Even before the COVID-19 pandemic, vaccine hesitancy has been a challenge among adult patient populations.
Although there are many barriers and gaps in care within the adult immunization population, there is significant potential for improvement through new resources and improved data sources, according to a session presented at the 2022 Pharmacy Quality Alliance Annual Meeting.
Donna Dugan, PhD, MS, senior vice president at Discern Health, discussed the common barriers that arise when it comes to adult immunizations. Even before the COVID-19 pandemic, vaccine hesitancy has been a challenge among adult patient populations. Additionally, there have been challenges with inconsistent data, out of pocket costs, adult interaction with the health care system, and a low priority among providers for this group, according to the presentation.
Further, the setting of the immunization route has undergone a significant shift from clinician offices to pharmacies and skilled nursing facilities, which Dugan feels is important to address.
“Everyone was hearing about the importance of adult immunizations and the awareness of vaccine hesitancy, but understanding these new barriers, specifically from COVID-19, is very relevant to the immunization landscape,” Dugan said.
Chad Worz, PharmD, BCGP, executive director and chief executive officer at the American Society of Consultant Pharmacists, discussed specifically how long-term care (LTC) settings are generally not well understood by the government. Further, nursing facilities that were responsible for giving vaccines at home did not want to do it anymore after COVID-19 began.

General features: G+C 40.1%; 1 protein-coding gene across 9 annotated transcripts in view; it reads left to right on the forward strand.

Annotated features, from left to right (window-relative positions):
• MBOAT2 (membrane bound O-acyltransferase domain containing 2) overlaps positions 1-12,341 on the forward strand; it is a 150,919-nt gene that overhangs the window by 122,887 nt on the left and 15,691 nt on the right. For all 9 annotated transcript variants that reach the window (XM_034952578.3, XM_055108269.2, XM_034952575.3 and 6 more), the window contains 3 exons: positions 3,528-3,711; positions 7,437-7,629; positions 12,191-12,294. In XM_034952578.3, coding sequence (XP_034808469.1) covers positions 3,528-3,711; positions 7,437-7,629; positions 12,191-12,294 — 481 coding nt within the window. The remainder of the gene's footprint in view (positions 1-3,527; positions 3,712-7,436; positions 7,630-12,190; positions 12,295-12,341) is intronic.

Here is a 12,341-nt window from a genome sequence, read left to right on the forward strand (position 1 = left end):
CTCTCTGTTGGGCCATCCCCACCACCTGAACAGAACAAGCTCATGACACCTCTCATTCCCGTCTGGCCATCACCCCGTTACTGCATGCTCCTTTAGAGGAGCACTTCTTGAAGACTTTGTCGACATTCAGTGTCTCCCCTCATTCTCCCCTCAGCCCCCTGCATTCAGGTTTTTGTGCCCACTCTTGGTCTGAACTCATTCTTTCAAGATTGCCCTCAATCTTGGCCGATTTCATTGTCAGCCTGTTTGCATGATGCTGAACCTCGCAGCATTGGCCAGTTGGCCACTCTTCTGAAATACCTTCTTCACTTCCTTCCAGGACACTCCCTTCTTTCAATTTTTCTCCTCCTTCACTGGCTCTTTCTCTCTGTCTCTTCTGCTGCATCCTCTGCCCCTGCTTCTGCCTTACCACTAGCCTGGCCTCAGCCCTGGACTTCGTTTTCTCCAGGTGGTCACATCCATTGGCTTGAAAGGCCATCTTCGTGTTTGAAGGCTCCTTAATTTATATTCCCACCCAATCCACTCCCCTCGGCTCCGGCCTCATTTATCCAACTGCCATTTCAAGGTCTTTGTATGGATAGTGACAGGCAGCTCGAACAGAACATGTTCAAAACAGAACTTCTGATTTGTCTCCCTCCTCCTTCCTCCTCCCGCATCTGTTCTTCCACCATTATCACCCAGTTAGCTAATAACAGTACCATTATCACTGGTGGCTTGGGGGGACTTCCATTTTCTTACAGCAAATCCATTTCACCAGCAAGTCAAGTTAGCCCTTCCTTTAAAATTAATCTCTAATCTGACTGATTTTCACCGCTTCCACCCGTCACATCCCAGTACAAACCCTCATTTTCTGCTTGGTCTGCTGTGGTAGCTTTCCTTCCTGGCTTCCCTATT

Administrating immunizations in LTC settings is usually straightforward, in which the patient in need is identified, the immunization is administered, and then it is reported. However, there are still barriers in this process, as well, including the pharmacist burden and staff shortage, inadequate reimbursement, and low patient interest, according to Worz.
He mentioned that although there are resources available to help provide education on reimbursement and immunization delivery, it truly comes down to the conversations that need to be had with the government for further assistance.
“Having those conversations with the government about these data sources becomes important because then I can articulate specifically what population I am taking care of,” Worz said.
There are all different programs available on the payment end of the federal level, with many focusing on influenza and pneumococcal vaccines, but there is a continued lack of value-based pharmacy performance programs at this level, according to Brett Kay, director of Healthcare Quality Strategy at Johnson and Johnson. The challenges that have opened from this include data accuracy, identifying and tracking attributed populations, state variability in Immunization Information Systems reporting requirements, bidirectional capabilities, and a lack of pharmacist-directed incentives.
Kay explained that for our current state of siloed immunization delivery and inconsistent measure data sources to go away, we need to focus on initiatives such as incorporating new vaccines into quality measures and fully integrating pharmacists into value-based immunization delivery approaches.
Adult Immunization Quality Landscape Opportunities and Challenges. PQA 2022. May 5, 2022. Accessed May 5, 2022.